Long-term neurodevelopmental sequelae are a potential concern in neonates following in utero exposure to severe acute respiratory syndrome coronavirus disease 2 (SARS-CoV-2). We report 2 neonates born to SARS-CoV-2 positive mothers, who displayed early-onset (day 1) seizures, acquired microcephaly, and significant developmental delay over time. Sequential MRI showed severe parenchymal atrophy and cystic encephalomalacia. At birth, neither infant was SARS-CoV-2 positive (nasopharyngeal swab, reverse transcription polymerase chain reaction), but both had detectable SARS-CoV-2 antibodies and increased blood inflammatory markers. Placentas from both mothers showed SARS-CoV-2-nucleocapsid protein and spike glycoprotein 1 in the syncytiotrophoblast, fetal vascular malperfusion, and significantly increased inflammatory and oxidative stress markers pyrin domain containing 1 protein, macrophage inflammatory protein 1 ßη, stromal cell-derived factor 1, interleukin 13, and interleukin 10, whereas human chorionic gonadotropin was markedly decreased. One infant (case 1) experienced sudden unexpected infant death at 13 months of age. The deceased infant's brain showed evidence of SARS-CoV-2 by immunofluorescence, with colocalization of the nucleocapsid protein and spike glycoprotein around the nucleus as well as within the cytoplasm. The constellation of clinical findings, placental pathology, and immunohistochemical changes strongly suggests that second-trimester maternal SARS-CoV-2 infection with placentitis triggered an inflammatory response and oxidative stress injury to the fetoplacental unit that affected the fetal brain. The demonstration of SARS-CoV-2 in the deceased infant's brain also raises the possibility that SARS-CoV-2 infection of the fetal brain directly contributed to ongoing brain injury. In both infants, the neurologic findings at birth mimicked the presentation of hypoxic-ischemic encephalopathy of newborn and neurologic sequelae progressed well beyond the neonatal period.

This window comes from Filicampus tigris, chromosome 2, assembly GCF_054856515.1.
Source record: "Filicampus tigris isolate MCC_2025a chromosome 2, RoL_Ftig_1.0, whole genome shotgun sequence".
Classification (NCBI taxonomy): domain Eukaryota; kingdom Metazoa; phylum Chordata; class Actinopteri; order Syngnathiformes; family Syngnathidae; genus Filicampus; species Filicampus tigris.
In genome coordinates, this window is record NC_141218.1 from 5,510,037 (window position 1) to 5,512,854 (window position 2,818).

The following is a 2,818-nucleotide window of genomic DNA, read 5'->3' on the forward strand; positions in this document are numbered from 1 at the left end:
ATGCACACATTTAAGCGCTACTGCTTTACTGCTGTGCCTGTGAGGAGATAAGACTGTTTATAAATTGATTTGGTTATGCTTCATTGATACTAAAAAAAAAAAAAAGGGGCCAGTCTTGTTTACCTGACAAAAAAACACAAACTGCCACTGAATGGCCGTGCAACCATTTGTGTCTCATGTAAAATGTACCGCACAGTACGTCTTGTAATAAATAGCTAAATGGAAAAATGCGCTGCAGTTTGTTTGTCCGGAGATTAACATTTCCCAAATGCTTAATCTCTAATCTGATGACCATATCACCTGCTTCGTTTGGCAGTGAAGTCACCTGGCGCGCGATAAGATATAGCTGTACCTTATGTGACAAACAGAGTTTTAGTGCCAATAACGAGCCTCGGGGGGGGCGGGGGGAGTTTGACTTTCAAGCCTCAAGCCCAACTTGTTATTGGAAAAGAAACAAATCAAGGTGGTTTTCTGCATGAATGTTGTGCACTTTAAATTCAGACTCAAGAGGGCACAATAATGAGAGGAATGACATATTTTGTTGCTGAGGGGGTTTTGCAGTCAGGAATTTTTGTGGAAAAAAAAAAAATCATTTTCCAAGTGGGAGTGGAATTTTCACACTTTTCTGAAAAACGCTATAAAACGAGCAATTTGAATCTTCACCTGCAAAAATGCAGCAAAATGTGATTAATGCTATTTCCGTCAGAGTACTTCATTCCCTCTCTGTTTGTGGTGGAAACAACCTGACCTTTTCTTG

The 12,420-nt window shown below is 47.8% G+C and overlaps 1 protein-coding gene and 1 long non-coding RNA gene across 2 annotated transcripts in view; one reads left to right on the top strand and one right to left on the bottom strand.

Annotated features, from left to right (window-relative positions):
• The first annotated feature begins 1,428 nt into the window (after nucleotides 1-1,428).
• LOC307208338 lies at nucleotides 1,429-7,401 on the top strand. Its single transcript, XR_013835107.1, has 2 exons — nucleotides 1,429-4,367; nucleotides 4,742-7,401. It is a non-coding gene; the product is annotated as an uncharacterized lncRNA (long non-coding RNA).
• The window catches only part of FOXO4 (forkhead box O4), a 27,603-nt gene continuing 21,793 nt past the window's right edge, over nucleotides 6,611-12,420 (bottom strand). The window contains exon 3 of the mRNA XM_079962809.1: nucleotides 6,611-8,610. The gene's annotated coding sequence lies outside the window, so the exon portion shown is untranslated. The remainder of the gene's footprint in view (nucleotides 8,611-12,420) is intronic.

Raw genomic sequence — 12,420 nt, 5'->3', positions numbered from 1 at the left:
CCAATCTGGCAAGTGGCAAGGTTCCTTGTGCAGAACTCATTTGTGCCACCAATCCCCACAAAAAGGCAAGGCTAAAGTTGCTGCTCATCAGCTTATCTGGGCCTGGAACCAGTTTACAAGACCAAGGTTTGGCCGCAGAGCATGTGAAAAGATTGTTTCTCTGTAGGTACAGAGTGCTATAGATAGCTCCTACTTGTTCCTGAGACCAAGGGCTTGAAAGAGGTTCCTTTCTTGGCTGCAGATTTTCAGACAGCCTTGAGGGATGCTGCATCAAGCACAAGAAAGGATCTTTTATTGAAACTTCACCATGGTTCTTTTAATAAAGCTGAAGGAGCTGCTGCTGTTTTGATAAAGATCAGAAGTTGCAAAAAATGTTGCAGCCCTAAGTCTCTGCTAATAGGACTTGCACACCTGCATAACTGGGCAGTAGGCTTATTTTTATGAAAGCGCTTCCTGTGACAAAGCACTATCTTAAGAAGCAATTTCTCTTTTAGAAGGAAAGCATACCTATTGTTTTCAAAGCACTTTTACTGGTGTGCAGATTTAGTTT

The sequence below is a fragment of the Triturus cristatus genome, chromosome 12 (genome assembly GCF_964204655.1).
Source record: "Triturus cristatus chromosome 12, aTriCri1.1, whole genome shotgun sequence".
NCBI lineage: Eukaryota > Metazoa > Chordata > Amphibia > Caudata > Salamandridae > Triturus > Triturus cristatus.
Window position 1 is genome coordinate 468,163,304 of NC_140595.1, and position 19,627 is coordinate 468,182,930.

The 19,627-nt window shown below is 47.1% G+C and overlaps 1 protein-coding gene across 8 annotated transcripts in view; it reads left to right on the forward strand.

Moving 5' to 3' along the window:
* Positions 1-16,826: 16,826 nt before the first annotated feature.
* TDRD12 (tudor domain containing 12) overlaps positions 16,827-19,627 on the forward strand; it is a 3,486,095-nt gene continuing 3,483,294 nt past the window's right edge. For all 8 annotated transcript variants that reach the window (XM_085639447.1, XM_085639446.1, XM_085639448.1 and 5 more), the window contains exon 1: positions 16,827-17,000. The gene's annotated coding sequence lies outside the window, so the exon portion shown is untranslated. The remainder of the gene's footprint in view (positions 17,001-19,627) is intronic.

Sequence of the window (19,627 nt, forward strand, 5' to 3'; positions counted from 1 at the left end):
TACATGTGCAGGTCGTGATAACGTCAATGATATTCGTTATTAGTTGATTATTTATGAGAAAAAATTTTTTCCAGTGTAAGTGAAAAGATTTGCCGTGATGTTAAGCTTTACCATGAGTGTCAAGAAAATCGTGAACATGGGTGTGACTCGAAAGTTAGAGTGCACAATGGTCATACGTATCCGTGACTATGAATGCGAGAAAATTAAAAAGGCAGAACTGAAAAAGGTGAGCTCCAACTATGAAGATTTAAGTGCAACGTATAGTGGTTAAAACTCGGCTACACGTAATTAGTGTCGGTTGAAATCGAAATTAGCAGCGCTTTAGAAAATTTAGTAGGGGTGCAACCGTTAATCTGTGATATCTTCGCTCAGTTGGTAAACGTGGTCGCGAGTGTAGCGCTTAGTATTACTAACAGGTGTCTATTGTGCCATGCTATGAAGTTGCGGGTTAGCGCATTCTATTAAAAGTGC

Subject(s)
Brain Injuries , COVID-19 , Pregnancy Complications, Infectious , Infant, Newborn , Pregnancy , Female , Humans , SARS-CoV-2 , Placenta/pathology , Nucleocapsid Proteins , Glycoproteins , Infectious Disease Transmission, Vertical
3.
Arch Pathol Lab Med ; 146(6): 660-676, 2022 06 01.